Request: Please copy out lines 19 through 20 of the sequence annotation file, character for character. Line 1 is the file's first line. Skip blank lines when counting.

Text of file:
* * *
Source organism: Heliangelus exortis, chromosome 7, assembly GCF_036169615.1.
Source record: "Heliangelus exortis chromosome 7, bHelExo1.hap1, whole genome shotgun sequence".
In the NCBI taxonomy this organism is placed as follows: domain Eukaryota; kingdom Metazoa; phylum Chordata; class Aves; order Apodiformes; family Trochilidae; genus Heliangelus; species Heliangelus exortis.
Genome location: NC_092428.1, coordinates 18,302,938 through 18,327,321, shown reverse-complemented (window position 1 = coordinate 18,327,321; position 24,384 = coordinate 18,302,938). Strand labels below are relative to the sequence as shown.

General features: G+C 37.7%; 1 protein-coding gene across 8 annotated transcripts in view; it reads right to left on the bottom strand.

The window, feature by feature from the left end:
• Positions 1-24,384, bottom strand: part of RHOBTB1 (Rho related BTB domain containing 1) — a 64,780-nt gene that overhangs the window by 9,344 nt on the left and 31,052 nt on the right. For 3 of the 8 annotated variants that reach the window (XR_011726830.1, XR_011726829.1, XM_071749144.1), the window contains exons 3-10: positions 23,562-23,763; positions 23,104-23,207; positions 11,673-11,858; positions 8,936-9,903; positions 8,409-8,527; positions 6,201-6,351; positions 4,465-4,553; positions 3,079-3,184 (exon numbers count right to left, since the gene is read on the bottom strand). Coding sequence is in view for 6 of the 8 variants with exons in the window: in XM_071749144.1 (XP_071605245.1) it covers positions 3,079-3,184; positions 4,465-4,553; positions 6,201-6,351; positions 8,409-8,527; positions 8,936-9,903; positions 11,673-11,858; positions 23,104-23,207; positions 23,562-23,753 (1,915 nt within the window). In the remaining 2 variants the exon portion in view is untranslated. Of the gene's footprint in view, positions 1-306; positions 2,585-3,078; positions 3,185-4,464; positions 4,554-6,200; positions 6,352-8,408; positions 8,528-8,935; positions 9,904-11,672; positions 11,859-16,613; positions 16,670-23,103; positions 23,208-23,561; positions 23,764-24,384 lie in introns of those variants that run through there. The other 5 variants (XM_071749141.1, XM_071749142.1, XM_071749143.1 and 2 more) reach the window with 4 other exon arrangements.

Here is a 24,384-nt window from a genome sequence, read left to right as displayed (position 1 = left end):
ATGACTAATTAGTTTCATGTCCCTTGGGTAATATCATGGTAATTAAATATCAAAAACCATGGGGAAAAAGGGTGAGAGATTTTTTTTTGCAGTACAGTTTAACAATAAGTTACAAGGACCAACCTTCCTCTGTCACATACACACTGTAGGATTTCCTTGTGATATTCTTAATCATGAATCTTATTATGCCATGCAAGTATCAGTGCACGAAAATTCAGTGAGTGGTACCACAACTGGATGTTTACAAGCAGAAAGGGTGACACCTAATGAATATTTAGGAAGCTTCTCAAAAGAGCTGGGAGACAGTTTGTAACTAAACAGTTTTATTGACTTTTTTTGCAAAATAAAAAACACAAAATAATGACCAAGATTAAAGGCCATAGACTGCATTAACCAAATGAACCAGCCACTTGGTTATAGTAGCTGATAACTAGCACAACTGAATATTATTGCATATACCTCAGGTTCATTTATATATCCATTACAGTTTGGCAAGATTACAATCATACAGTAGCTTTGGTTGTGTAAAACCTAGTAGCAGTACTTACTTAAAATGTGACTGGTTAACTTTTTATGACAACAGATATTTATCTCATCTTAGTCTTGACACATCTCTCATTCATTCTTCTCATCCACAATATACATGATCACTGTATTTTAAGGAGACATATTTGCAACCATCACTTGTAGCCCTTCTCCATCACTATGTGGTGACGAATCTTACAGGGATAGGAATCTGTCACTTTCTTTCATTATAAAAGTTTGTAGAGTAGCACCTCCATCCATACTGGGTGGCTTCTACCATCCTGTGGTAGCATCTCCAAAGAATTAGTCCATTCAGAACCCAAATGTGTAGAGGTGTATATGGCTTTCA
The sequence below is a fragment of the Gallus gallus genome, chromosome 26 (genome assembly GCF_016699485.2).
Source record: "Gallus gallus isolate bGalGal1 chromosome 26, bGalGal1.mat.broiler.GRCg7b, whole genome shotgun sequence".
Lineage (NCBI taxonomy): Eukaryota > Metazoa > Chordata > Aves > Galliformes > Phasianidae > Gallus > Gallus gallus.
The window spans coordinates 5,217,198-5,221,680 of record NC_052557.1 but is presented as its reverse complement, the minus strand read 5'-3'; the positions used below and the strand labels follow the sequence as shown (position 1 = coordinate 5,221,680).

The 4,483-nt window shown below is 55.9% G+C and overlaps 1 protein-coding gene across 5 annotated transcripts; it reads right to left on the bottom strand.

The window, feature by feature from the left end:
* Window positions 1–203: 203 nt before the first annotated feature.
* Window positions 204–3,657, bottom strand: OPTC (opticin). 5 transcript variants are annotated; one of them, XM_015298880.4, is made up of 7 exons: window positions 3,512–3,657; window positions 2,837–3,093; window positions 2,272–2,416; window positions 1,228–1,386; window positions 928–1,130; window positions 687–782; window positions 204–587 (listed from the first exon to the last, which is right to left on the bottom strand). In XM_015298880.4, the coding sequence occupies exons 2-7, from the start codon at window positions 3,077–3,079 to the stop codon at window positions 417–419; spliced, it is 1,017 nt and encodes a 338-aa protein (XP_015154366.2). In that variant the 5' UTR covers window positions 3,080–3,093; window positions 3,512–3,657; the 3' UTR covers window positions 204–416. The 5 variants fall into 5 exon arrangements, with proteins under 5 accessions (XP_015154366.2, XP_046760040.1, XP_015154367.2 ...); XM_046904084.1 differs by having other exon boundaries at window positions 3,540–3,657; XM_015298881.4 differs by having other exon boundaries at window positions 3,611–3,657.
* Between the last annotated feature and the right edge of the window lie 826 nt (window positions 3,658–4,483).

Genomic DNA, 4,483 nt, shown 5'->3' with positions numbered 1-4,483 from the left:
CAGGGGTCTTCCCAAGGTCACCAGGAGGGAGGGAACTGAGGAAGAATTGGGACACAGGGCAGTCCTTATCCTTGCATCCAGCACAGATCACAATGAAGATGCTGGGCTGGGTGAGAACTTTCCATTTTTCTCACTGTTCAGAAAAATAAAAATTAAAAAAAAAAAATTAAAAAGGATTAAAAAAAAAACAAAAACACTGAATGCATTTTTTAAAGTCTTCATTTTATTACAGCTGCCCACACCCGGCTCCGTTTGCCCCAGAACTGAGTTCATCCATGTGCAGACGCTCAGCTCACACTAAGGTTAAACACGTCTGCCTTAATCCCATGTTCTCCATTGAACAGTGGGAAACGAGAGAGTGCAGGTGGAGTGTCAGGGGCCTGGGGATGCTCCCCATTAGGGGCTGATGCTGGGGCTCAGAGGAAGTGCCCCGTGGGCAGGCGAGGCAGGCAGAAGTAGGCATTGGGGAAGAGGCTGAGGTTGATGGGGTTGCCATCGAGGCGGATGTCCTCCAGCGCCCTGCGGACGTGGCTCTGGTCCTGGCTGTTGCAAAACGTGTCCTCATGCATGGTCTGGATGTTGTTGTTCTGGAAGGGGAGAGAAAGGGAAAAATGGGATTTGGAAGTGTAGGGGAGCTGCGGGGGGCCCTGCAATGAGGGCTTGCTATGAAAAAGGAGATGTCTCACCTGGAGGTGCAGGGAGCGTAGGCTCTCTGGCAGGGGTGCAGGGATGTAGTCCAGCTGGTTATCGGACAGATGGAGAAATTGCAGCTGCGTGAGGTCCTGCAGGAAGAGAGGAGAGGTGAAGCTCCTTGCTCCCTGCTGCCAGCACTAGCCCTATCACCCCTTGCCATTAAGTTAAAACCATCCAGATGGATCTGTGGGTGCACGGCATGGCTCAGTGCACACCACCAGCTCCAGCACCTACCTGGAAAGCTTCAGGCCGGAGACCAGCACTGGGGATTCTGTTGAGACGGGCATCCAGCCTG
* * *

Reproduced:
Genomic DNA, 4,483 nt, shown 5'->3' with positions numbered 1-4,483 from the left:
CAGGGGTCTTCCCAAGGTCACCAGGAGGGAGGGAACTGAGGAAGAATTGGGACACAGGGCAGTCCTTATCCTTGCATCCAGCACAGATCACAATGAAGATGCTGGGCTGGGTGAGAACTTTCCATTTTTCTCACTGTTCAGAAAAATAAAAATTAAAAAAAAAAAATTAAAAAGGATTAAAAAAAAAACAAAAACACTGAATGCATTTTTTAAAGTCTTCATTTTATTACAGCTGCCCACACCCGGCTCCGTTTGCCCCAGAACTGAGTTCATCCATGTGCAGACGCTCAGCTCACACTAAGGTTAAACACGTCTGCCTTAATCCCATGTTCTCCATTGAACAGTGGGAAACGAGAGAGTGCAGGTGGAGTGTCAGGGGCCTGGGGATGCTCCCCATTAGGGGCTGATGCTGGGGCTCAGAGGAAGTGCCCCGTGGGCAGGCGAGGCAGGCAGAAGTAGGCATTGGGGAAGAGGCTGAGGTTGATGGGGTTGCCATCGAGGCGGATGTCCTCCAGCGCCCTGCGGACGTGGCTCTGGTCCTGGCTGTTGCAAAACGTGTCCTCATGCATGGTCTGGATGTTGTTGTTCTGGAAGGGGAGAGAAAGGGAAAAATGGGATTTGGAAGTGTAGGGGAGCTGCGGGGGGCCCTGCAATGAGGGCTTGCTATGAAAAAGGAGATGTCTCACCTGGAGGTGCAGGGAGCGTAGGCTCTCTGGCAGGGGTGCAGGGATGTAGTCCAGCTGGTTATCGGACAGATGGAGAAATTGCAGCTGCGTGAGGTCCTGCAGGAAGAGAGGAGAGGTGAAGCTCCTTGCTCCCTGCTGCCAGCACTAGCCCTATCACCCCTTGCCATTAAGTTAAAACCATCCAGATGGATCTGTGGGTGCACGGCATGGCTCAGTGCACACCACCAGCTCCAGCACCTACCTGGAAAGCTTCAGGCCGGAGACCAGCACTGGGGATTCTGTTGAGACGGGCATCCAGCCTG